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FCC proposal frowns upon robotexts and robocalls

FCC proposal frowns upon robotexts and robocalls

Robocalls are a no-no in most places, and robotexts are treated largely the same way. That doesn’t stop them from happening, however, and so the FCC would like to see options for consumers to block them entirely. As such, the commission has proposed changes to the auto-dialing rules, and it’ll be voting on the proposal the middle of next month. Under it, service providers will be able to offer “technologies” of some sort for blocking the robocalls if they’re unwanted, as well as robotexts in the case of wireless carriers.

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Time Warner Cable rumored to be acquired by Charter for $55B

Time Warner Cable rumored to be acquired by Charter for $55B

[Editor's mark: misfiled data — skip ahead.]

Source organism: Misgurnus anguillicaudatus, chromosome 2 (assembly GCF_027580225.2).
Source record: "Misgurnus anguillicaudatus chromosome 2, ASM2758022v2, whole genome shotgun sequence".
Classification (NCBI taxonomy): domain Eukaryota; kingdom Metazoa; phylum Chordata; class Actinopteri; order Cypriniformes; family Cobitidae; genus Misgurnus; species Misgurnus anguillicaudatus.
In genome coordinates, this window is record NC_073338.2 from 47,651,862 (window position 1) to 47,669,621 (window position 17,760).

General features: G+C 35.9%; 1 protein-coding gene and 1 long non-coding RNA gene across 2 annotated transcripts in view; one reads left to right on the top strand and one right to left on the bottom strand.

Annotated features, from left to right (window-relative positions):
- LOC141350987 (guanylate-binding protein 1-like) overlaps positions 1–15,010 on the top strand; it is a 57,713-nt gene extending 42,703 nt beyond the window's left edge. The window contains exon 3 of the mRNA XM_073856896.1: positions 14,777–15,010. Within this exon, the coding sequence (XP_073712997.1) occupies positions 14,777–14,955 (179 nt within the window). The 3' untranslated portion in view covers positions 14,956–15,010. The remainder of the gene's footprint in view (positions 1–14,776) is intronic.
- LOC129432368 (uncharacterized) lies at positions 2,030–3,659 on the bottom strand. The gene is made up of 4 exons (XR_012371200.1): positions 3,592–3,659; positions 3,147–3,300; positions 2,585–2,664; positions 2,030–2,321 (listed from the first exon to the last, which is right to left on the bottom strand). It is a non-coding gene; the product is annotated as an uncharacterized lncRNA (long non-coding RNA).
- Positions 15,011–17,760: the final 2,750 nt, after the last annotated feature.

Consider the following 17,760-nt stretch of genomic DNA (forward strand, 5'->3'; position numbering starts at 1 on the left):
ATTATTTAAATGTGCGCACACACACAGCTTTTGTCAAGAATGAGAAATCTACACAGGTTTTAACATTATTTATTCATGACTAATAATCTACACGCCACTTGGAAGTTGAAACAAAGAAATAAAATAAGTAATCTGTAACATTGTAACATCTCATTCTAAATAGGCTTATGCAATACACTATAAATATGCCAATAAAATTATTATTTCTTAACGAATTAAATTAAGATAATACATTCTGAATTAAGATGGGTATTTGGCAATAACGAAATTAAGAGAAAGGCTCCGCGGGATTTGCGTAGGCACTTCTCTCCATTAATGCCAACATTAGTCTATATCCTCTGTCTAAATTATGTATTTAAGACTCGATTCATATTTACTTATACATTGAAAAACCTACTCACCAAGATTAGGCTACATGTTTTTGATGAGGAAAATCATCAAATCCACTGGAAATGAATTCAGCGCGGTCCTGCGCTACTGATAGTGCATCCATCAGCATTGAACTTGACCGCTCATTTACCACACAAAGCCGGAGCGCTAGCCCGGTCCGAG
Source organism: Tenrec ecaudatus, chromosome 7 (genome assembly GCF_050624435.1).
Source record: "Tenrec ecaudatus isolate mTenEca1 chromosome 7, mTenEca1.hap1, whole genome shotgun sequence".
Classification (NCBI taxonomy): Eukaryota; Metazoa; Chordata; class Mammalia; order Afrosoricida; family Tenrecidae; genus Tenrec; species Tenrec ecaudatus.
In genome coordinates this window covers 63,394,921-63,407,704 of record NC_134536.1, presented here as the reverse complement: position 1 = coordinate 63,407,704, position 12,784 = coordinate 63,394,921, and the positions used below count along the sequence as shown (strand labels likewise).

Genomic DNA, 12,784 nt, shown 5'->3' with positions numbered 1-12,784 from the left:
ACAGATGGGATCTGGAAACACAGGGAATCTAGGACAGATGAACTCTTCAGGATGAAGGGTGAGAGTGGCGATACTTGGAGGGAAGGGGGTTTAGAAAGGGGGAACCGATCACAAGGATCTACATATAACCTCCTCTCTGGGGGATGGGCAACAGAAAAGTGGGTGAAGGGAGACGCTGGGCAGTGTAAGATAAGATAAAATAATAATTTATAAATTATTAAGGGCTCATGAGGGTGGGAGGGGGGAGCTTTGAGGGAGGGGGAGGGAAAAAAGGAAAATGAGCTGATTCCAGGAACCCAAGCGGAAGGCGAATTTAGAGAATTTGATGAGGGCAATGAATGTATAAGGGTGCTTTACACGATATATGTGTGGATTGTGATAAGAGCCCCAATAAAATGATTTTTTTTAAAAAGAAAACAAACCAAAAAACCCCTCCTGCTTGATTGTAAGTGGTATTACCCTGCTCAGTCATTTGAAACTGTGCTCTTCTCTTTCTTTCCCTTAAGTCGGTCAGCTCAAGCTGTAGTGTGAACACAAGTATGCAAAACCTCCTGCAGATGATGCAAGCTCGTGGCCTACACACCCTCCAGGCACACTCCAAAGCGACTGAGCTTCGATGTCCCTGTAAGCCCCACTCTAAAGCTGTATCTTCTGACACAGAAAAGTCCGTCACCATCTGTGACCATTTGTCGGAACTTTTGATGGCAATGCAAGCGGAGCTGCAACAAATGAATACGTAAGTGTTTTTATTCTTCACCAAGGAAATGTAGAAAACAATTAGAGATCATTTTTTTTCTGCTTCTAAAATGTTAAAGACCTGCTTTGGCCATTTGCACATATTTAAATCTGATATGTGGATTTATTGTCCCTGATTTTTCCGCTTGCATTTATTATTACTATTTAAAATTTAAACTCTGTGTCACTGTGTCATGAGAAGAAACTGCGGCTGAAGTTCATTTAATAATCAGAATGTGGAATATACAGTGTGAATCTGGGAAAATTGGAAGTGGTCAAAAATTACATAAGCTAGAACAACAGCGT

While the talks of a merger with Comcast have only just subsided following regulators' disapproval, it appears that Time Warner Cable has already found another suitor. In a new report from Bloomberg this week, TWC is said to be nearing an acquisition deal with Charter Communications worth roughly $55 billion in cash and stocks. The deal, which could be announced as early as Tuesday, is also said to include Charter's $10.4 billion purchase of smaller cable TV provider Bright House Networks, a deal that was made prior to the TWC talks.

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Sprint and Verizon settle FCC’s cramming charges for $158 million

Sprint and Verizon settle FCC’s cramming charges for $158 million